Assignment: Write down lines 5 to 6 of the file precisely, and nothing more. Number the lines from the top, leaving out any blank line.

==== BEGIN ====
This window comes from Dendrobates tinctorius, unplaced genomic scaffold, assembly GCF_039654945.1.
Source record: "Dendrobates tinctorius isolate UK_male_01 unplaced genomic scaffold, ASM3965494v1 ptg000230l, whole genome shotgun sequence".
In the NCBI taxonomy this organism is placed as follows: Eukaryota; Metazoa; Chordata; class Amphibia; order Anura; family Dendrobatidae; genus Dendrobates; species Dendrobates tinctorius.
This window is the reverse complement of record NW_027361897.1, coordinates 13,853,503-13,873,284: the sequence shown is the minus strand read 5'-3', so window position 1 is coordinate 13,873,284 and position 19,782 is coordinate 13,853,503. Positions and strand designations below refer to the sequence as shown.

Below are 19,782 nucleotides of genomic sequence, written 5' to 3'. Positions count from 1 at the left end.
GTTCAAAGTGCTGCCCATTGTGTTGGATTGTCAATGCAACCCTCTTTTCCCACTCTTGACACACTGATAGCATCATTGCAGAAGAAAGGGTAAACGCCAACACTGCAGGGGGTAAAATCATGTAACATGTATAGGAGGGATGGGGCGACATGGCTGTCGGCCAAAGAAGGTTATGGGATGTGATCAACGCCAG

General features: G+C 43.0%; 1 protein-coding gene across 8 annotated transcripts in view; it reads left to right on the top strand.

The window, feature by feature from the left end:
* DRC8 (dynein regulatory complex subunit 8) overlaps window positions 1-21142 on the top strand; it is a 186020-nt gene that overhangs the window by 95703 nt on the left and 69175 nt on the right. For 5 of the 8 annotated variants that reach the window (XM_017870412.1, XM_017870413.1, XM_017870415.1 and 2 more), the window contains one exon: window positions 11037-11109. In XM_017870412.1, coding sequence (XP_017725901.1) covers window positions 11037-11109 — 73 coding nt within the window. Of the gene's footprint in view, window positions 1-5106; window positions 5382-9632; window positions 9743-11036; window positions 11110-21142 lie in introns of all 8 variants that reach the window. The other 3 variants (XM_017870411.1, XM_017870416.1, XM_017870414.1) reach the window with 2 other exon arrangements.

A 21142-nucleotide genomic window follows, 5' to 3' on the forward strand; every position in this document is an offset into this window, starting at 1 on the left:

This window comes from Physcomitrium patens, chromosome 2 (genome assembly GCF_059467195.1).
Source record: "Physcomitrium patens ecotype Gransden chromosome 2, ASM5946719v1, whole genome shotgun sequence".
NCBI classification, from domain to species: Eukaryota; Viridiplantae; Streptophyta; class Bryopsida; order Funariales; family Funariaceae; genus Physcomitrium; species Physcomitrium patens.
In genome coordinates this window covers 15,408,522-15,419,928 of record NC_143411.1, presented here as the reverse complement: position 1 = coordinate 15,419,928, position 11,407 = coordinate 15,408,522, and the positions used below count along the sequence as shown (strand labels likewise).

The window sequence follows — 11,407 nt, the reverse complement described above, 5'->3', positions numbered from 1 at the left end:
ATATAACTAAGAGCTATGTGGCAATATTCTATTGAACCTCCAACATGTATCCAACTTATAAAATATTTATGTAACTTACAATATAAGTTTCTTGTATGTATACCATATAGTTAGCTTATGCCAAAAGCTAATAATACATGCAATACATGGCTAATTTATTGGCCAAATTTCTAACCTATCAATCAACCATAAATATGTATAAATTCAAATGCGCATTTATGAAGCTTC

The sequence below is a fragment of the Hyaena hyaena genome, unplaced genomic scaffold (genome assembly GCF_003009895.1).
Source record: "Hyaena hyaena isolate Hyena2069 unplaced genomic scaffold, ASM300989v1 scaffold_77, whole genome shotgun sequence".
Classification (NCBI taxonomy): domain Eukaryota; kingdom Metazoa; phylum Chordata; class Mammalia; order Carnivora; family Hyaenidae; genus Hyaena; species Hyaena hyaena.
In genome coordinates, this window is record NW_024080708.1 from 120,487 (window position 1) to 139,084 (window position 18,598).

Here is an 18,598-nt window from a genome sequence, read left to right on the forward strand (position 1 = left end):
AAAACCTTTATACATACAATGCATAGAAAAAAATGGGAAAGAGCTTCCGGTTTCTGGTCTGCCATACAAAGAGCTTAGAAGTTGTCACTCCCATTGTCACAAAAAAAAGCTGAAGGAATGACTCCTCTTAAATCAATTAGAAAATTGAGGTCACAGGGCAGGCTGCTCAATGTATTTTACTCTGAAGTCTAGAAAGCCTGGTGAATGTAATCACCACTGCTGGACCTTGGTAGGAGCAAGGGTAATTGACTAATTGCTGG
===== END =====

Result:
Below are 19,782 nucleotides of genomic sequence, written 5' to 3'. Positions count from 1 at the left end.
GTTCAAAGTGCTGCCCATTGTGTTGGATTGTCAATGCAACCCTCTTTTCCCACTCTTGACACACTGATAGCATCATTGCAGAAGAAAGGGTAAACGCCAACACTGCAGGGGGTAAAATCATGTAACATGTATAGGAGGGATGGGGCGACATGGCTGTCGGCCAAAGAAGGTTATGGGATGTGATCAACGCCAG